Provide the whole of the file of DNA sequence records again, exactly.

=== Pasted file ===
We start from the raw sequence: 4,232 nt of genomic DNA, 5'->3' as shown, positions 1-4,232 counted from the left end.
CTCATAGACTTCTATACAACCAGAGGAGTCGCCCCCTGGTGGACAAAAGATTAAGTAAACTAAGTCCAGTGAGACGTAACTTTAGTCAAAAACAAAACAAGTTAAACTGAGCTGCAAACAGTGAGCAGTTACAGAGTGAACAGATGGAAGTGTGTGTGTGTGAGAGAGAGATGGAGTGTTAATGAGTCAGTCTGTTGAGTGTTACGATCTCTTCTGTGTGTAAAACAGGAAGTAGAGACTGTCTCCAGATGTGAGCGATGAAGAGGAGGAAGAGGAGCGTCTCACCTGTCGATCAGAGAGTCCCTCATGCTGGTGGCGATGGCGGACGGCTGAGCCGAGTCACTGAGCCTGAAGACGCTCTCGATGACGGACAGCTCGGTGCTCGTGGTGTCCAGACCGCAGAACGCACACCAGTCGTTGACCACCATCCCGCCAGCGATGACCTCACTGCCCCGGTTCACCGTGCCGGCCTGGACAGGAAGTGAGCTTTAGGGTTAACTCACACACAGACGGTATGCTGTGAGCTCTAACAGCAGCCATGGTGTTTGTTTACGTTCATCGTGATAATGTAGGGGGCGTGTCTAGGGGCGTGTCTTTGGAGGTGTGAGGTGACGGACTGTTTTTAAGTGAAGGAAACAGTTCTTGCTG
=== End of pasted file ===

We start from the raw sequence: 4,232 nt of genomic DNA, 5'->3' as shown, positions 1-4,232 counted from the left end.
CTCATAGACTTCTATACAACCAGAGGAGTCGCCCCCTGGTGGACAAAAGATTAAGTAAACTAAGTCCAGTGAGACGTAACTTTAGTCAAAAACAAAACAAGTTAAACTGAGCTGCAAACAGTGAGCAGTTACAGAGTGAACAGATGGAAGTGTGTGTGTGTGAGAGAGAGATGGAGTGTTAATGAGTCAGTCTGTTGAGTGTTACGATCTCTTCTGTGTGTAAAACAGGAAGTAGAGACTGTCTCCAGATGTGAGCGATGAAGAGGAGGAAGAGGAGCGTCTCACCTGTCGATCAGAGAGTCCCTCATGCTGGTGGCGATGGCGGACGGCTGAGCCGAGTCACTGAGCCTGAAGACGCTCTCGATGACGGACAGCTCGGTGCTCGTGGTGTCCAGACCGCAGAACGCACACCAGTCGTTGACCACCATCCCGCCAGCGATGACCTCACTGCCCCGGTTCACCGTGCCGGCCTGGACAGGAAGTGAGCTTTAGGGTTAACTCACACACAGACGGTATGCTGTGAGCTCTAACAGCAGCCATGGTGTTTGTTTACGTTCATCGTGATAATGTAGGGGGCGTGTCTAGGGGCGTGTCTTTGGAGGTGTGAGGTGACGGACTGTTTTTAAGTGAAGGAAACAGTTCTTGCTG